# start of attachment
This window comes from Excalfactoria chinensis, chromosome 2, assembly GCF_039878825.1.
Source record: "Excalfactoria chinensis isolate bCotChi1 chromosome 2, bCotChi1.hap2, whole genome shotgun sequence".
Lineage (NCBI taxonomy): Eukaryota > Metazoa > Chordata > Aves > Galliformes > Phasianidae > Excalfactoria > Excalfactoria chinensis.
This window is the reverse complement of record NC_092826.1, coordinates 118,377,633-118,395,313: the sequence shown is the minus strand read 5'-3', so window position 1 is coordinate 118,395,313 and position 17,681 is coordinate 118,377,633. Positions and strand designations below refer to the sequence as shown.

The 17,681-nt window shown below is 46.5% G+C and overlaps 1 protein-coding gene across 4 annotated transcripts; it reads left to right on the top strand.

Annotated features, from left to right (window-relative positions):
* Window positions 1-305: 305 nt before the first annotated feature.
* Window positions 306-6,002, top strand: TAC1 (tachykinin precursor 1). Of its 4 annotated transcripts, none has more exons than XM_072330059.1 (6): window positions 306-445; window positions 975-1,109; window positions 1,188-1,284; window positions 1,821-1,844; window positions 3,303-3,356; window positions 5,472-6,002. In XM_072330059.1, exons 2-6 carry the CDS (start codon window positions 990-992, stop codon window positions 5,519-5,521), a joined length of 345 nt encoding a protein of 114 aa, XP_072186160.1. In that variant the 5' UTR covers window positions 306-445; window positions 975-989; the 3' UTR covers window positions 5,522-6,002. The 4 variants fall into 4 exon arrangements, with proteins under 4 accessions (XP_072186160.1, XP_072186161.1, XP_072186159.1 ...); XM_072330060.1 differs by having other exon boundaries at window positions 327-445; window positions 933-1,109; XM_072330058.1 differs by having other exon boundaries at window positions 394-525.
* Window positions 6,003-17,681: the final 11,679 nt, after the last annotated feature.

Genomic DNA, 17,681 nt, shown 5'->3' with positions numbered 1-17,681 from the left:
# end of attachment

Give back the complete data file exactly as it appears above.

This window comes from Excalfactoria chinensis, chromosome 2, assembly GCF_039878825.1.
Source record: "Excalfactoria chinensis isolate bCotChi1 chromosome 2, bCotChi1.hap2, whole genome shotgun sequence".
Lineage (NCBI taxonomy): Eukaryota > Metazoa > Chordata > Aves > Galliformes > Phasianidae > Excalfactoria > Excalfactoria chinensis.
This window is the reverse complement of record NC_092826.1, coordinates 118,377,633-118,395,313: the sequence shown is the minus strand read 5'-3', so window position 1 is coordinate 118,395,313 and position 17,681 is coordinate 118,377,633. Positions and strand designations below refer to the sequence as shown.

The 17,681-nt window shown below is 46.5% G+C and overlaps 1 protein-coding gene across 4 annotated transcripts; it reads left to right on the top strand.

Annotated features, from left to right (window-relative positions):
* Window positions 1-305: 305 nt before the first annotated feature.
* Window positions 306-6,002, top strand: TAC1 (tachykinin precursor 1). Of its 4 annotated transcripts, none has more exons than XM_072330059.1 (6): window positions 306-445; window positions 975-1,109; window positions 1,188-1,284; window positions 1,821-1,844; window positions 3,303-3,356; window positions 5,472-6,002. In XM_072330059.1, exons 2-6 carry the CDS (start codon window positions 990-992, stop codon window positions 5,519-5,521), a joined length of 345 nt encoding a protein of 114 aa, XP_072186160.1. In that variant the 5' UTR covers window positions 306-445; window positions 975-989; the 3' UTR covers window positions 5,522-6,002. The 4 variants fall into 4 exon arrangements, with proteins under 4 accessions (XP_072186160.1, XP_072186161.1, XP_072186159.1 ...); XM_072330060.1 differs by having other exon boundaries at window positions 327-445; window positions 933-1,109; XM_072330058.1 differs by having other exon boundaries at window positions 394-525.
* Window positions 6,003-17,681: the final 11,679 nt, after the last annotated feature.

Genomic DNA, 17,681 nt, shown 5'->3' with positions numbered 1-17,681 from the left: